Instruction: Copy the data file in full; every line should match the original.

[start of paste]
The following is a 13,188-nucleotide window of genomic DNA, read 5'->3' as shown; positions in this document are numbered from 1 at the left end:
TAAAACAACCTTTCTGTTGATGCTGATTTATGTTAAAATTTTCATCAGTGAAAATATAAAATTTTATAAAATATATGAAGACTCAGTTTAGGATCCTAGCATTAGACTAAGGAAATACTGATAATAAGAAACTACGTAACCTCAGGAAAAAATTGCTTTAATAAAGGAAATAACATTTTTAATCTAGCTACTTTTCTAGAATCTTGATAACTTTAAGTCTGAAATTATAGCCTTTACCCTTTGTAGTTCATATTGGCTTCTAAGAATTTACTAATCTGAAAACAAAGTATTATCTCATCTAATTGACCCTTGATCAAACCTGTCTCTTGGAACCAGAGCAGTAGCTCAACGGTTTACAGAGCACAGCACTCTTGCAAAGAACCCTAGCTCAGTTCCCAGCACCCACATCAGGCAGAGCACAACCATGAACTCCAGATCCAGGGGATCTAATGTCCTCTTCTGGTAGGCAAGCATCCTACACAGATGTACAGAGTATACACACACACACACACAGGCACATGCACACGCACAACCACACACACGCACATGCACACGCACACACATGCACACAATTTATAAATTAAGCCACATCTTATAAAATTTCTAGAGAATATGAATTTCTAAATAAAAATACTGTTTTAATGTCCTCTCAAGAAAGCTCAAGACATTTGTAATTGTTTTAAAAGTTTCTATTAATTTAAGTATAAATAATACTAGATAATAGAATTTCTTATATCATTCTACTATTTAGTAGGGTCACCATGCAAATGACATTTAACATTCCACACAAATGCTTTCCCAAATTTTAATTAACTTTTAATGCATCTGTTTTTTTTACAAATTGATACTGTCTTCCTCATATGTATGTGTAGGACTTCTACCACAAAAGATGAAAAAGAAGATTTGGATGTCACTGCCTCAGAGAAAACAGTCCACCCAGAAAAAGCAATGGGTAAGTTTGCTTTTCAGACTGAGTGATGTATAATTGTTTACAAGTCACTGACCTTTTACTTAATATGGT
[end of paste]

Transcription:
The following is a 13,188-nucleotide window of genomic DNA, read 5'->3' as shown; positions in this document are numbered from 1 at the left end:
TAAAACAACCTTTCTGTTGATGCTGATTTATGTTAAAATTTTCATCAGTGAAAATATAAAATTTTATAAAATATATGAAGACTCAGTTTAGGATCCTAGCATTAGACTAAGGAAATACTGATAATAAGAAACTACGTAACCTCAGGAAAAAATTGCTTTAATAAAGGAAATAACATTTTTAATCTAGCTACTTTTCTAGAATCTTGATAACTTTAAGTCTGAAATTATAGCCTTTACCCTTTGTAGTTCATATTGGCTTCTAAGAATTTACTAATCTGAAAACAAAGTATTATCTCATCTAATTGACCCTTGATCAAACCTGTCTCTTGGAACCAGAGCAGTAGCTCAACGGTTTACAGAGCACAGCACTCTTGCAAAGAACCCTAGCTCAGTTCCCAGCACCCACATCAGGCAGAGCACAACCATGAACTCCAGATCCAGGGGATCTAATGTCCTCTTCTGGTAGGCAAGCATCCTACACAGATGTACAGAGTATACACACACACACACACAGGCACATGCACACGCACAACCACACACACGCACATGCACACGCACACACATGCACACAATTTATAAATTAAGCCACATCTTATAAAATTTCTAGAGAATATGAATTTCTAAATAAAAATACTGTTTTAATGTCCTCTCAAGAAAGCTCAAGACATTTGTAATTGTTTTAAAAGTTTCTATTAATTTAAGTATAAATAATACTAGATAATAGAATTTCTTATATCATTCTACTATTTAGTAGGGTCACCATGCAAATGACATTTAACATTCCACACAAATGCTTTCCCAAATTTTAATTAACTTTTAATGCATCTGTTTTTTTTACAAATTGATACTGTCTTCCTCATATGTATGTGTAGGACTTCTACCACAAAAGATGAAAAAGAAGATTTGGATGTCACTGCCTCAGAGAAAACAGTCCACCCAGAAAAAGCAATGGGTAAGTTTGCTTTTCAGACTGAGTGATGTATAATTGTTTACAAGTCACTGACCTTTTACTTAATATGGT